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Picking the perfect Christmas tree

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[NOV. 24, 2004]  URBANA -- If you are interested in finding the ideal Christmas tree to decorate your home during the upcoming holiday season, a University of Illinois Extension horticulture educator has a few helpful hints.

"Christmas just isn't Christmas without a real tree," said Ron Wolford. "You can't beat the smell of a real tree, but before purchasing one, you might want to consider the following steps."

Wolford recommends measuring the height of the ceiling of the room in which the tree will be placed and subtracting 1 foot to account for the tree stand.

"This will give you the maximum height to allow for your tree," he said. "Allow space for that tree-topping ornament. Choose a tree that fits where it is to be displayed.

"For example, if the tree is displayed in front of a large window, then all four sides should look as good as possible. If the tree is to be displayed against a wall, then a tree with three good sides would be OK. A tree with two good sides will work well in a corner. The more perfect a tree, the more costly it will be."

Trees sold from retail lots may have been harvested in early November, he noted. He recommended that consumers buy a tree early, before the best ones are sold.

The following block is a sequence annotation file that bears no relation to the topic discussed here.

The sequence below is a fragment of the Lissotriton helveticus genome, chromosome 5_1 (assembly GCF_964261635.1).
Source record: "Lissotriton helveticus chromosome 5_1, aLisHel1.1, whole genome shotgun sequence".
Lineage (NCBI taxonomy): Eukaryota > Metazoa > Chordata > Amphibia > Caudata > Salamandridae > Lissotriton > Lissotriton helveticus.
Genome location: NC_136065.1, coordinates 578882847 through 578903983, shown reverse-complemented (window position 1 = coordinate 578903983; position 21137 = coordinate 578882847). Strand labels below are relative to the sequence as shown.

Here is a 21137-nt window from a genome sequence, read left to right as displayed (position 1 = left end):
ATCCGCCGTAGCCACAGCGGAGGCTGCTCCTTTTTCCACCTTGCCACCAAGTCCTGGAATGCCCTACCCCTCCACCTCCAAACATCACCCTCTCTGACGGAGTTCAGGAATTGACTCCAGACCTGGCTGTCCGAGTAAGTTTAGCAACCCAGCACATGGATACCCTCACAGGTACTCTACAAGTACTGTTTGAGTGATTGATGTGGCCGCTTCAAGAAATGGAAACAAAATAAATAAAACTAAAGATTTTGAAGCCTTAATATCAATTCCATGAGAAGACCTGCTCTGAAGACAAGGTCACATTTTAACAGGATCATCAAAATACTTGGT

"Fresh trees will have a healthy green color with just a few brown needles," he said. "The needles should be flexible and stay on the branch if you run it through your hand. Raise the tree a few inches off the ground and drop it on the butt end. Just a few needles should fall off. Some brown needles in the inner part of the tree are normal."

Cutting down a tree at a local Christmas tree farm, however, solves the freshness question, and consumers will also have a larger selection of trees to choose from.

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"Some farms allow you to tag or reserve a tree during the summer, helping to avoid having to find the perfect tree in bitter cold weather," he said. "Dress warmly for your visit to the tree farm, wear comfortable shoes and don't forget a tape measure. Bring a camera to take that family picture of everyone around your newly cut tree."

Most farms, he noted, will supply a saw and will bale the tree to make transporting it home much easier. Before cutting down the tree, make sure that the base of the tree is straight and at least 6 to 8 inches long, so it will fit into the tree stand. Cover the tree with plastic or tarp to keep it from drying out on the trip home.

"If you are not putting the tree up right away, store it in an unheated garage or some other area out of the wind and cold -- freezing -- temperatures," Wolford said. "Make a fresh 1- to 2-inch cut on the butt end and place the tree in a bucket of warm water. When you decide to bring the tree indoors, make another fresh 1- to 2-inch cut and place the tree in a sturdy stand that holds at least one gallon of water.

"A tree can use two quarts of water per day. Be sure to check the water level daily and keep it above the base of the tree. If the base dries out, resin will form over the cut end and the tree will not be able to absorb water."

Wolford said more information about Christmas trees is available at U of I Extension's Christmas Trees and More website at http://www.urbanext.uiuc.edu/trees.

[University of Illinois news release]

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